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655. Book IX. will develop the Geometry of the Sphere, from theorems and problems almost identical with those whose assumption gave us Plane Geometry. In Book VIII., these have been demonstrated by considering the sphere as contained in ordinary tri-dimensional space. But, if we really confine ourselves to the sphere itself, they do not admit of demonstration, except by making some more difficult assumption : and so they are the most fundamental properties of this surface and its characteristic line, the great circle; just as the assumptions in our first book were the most fundamental properties of the plane and its characteristic line.

So now we will call a great circle simply the spherical line ; and, whenever in this book the word line is used, it means spherical line. Sect now means a part of a line less than a half-line.

Two-Dimensional Definition of the Sphere.

656. Suppose a closed line, such that any portion of it may be moved about through every portion of it without any other change. Suppose a portion of this line is such, that, when moved on the line until its first end point comes to the trace of its second end point, that second end point will have moved to the trace of its first end point. Call such a portion a halfline, and any lesser portion a sect. Suppose, that, while the extremities of a half-line are kept fixed, the whole line can be so moved that the slightest motion takes it completely out of its trace, except in the two fixed points. Such motion would generate a surface which we will call the Sphere.

Fundamental Properties of the Sphere.


657. A figure may be moved about in a sphere without any other change; that is, figures are independent of their place on the sphere.

658. Through any two points in the sphere can be passed a line congruent with the generating line of the sphere. In Book IX., the word line will always mean such a line, and sect will mean a portion of it less than half.

659. Two sects cannot meet twice on the sphere ; that is, if two sects have two points in common, the two sects coincide between those two points.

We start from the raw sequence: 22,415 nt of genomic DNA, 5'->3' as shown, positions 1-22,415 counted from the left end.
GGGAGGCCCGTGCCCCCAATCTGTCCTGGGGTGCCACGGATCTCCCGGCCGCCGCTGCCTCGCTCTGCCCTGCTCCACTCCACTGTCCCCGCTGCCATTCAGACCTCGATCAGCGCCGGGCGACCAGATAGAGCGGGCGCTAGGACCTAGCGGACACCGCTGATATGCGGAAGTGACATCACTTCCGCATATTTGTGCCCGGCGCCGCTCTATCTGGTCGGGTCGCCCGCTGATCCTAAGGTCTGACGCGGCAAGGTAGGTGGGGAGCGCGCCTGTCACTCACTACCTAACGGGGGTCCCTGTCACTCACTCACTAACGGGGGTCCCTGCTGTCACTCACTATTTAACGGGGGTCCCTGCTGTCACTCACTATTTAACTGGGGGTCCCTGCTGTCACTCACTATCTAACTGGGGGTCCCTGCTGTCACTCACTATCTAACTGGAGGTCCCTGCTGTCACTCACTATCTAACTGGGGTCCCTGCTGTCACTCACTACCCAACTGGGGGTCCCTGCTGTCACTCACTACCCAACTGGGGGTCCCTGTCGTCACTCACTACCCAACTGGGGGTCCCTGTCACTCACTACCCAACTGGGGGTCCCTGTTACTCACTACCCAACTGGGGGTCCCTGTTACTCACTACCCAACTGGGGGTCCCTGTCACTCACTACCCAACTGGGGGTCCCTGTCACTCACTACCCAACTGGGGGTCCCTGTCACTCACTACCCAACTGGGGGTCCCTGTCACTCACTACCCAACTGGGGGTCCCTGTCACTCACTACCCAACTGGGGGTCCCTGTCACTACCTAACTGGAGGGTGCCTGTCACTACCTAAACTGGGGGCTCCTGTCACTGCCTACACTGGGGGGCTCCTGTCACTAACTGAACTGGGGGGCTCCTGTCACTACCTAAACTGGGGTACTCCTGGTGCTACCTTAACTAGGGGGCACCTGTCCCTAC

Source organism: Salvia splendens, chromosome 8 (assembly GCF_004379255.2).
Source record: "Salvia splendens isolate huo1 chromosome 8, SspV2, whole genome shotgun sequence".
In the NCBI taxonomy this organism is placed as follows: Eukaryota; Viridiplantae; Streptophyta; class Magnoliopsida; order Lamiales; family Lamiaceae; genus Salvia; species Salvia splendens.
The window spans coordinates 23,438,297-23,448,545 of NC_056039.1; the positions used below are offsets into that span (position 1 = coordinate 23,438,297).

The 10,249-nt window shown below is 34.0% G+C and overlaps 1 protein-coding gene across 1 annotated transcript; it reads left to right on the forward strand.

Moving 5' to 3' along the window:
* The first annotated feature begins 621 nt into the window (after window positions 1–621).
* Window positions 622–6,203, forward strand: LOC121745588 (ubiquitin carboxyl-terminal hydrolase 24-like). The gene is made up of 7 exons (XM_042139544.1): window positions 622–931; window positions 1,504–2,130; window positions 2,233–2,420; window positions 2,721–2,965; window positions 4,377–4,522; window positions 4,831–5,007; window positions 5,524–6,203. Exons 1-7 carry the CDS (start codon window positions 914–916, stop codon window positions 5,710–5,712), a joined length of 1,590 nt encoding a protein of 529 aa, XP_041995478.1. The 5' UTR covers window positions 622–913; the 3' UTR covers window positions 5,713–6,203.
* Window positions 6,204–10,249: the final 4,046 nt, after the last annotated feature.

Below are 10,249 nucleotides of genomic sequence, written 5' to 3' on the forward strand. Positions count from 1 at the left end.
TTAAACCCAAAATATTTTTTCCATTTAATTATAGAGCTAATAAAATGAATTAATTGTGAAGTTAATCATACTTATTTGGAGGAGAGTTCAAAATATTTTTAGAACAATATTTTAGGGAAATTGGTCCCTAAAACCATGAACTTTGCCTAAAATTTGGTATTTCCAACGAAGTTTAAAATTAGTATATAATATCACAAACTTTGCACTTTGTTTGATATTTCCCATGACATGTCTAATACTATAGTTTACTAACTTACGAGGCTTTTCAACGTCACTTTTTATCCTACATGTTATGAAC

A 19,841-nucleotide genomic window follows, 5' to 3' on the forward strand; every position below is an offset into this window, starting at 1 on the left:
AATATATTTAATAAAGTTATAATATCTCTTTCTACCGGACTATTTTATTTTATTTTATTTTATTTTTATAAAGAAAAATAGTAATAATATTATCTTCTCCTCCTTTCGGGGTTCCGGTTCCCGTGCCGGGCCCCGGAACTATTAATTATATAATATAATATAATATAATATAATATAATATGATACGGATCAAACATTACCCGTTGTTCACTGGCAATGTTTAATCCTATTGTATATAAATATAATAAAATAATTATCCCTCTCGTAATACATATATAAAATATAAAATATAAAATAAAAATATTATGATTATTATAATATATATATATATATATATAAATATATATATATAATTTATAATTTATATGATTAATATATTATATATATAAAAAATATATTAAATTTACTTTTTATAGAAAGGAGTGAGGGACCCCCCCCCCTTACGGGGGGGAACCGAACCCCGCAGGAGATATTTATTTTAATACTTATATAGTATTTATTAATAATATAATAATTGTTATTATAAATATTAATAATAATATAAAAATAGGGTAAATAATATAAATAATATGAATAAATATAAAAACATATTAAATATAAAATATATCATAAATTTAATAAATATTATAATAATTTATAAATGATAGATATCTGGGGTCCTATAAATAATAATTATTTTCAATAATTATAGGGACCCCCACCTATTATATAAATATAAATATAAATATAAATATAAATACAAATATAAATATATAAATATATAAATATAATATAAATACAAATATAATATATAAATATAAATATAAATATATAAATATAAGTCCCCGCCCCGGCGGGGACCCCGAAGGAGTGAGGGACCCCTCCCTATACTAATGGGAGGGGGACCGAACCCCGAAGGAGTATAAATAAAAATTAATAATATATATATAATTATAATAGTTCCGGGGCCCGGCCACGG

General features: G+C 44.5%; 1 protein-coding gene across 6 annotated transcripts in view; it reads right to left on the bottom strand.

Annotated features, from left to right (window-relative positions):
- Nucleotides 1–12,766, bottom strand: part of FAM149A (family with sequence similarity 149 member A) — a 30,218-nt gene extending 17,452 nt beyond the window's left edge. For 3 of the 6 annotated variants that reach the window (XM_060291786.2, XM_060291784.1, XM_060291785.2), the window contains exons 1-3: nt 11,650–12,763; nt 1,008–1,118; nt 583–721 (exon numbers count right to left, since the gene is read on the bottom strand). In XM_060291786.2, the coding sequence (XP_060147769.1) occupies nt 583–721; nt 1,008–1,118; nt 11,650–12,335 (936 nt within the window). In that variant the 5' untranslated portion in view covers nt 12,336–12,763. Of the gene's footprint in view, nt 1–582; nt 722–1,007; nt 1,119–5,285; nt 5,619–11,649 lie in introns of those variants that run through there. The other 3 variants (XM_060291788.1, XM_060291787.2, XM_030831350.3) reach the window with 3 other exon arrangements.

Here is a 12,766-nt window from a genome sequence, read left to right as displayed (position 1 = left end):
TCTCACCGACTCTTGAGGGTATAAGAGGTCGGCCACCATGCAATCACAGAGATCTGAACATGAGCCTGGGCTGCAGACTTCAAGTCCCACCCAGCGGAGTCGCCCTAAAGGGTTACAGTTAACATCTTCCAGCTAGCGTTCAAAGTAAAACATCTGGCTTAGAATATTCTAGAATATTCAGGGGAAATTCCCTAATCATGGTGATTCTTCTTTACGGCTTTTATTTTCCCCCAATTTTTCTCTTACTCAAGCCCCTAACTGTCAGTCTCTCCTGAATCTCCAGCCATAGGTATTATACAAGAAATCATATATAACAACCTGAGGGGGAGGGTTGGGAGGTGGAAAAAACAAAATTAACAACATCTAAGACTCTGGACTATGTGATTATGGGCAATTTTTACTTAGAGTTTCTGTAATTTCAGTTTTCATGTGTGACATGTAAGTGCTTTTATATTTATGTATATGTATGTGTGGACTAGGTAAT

660. If two lines have a common sect, they coincide throughout. Therefore through two points, not end points of a half-line, only one distinct line can pass.

661. A sect is the smallest path between its end points in the sphere.

662. A piece of the sphere from along one side of a line will fit either side of any other portion of the line.


663. If one end point of a sect is kept fixed, the other end point moving in the sphere describes what is called an arc, while the sect describes at the fixed point what is called a spherical angle. The angle and arc are greater as the amount of turning in the sphere is greater.

664. When a sect has turned sufficiently to fall again into the same line, but on the other side of the fixed point or vertex, the angle described is called a straight angle, and the arc described is called a semicircle.

665. Half a straight angle is called a right angle.

666. The whole angle about a point in a sphere is called a perigon: the whole arc is called a circle.

The point is called the pole of the circle, and the equal sects are called its spherical radii.


667. A circle can be described from any pole, with any sect as spherical radius.

668. All straight angles are equal.

669. COROLLARY I. All perigons are equal.

670. COROLLARY II. If one extremity of a sect is in a line, the two angles on the same side of the line as the sect are together a straight angle.

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671. COROLLARY III. Defining adjacent angles as two angles having a common vertex, a common arm, and not overlapping, it follows, that, if two adjacent angles together equal a straight angle, their two exterior arms fall into the same line.

672. COROLLARY IV. If two sects cut one another, the vertical angles are equal.

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673. Any line turning in the sphere about one of its points, through a straight angle, comes to coincidence with its trace, and has described the sphere.

674. COROLLARY I. The sphere is a closed surface.

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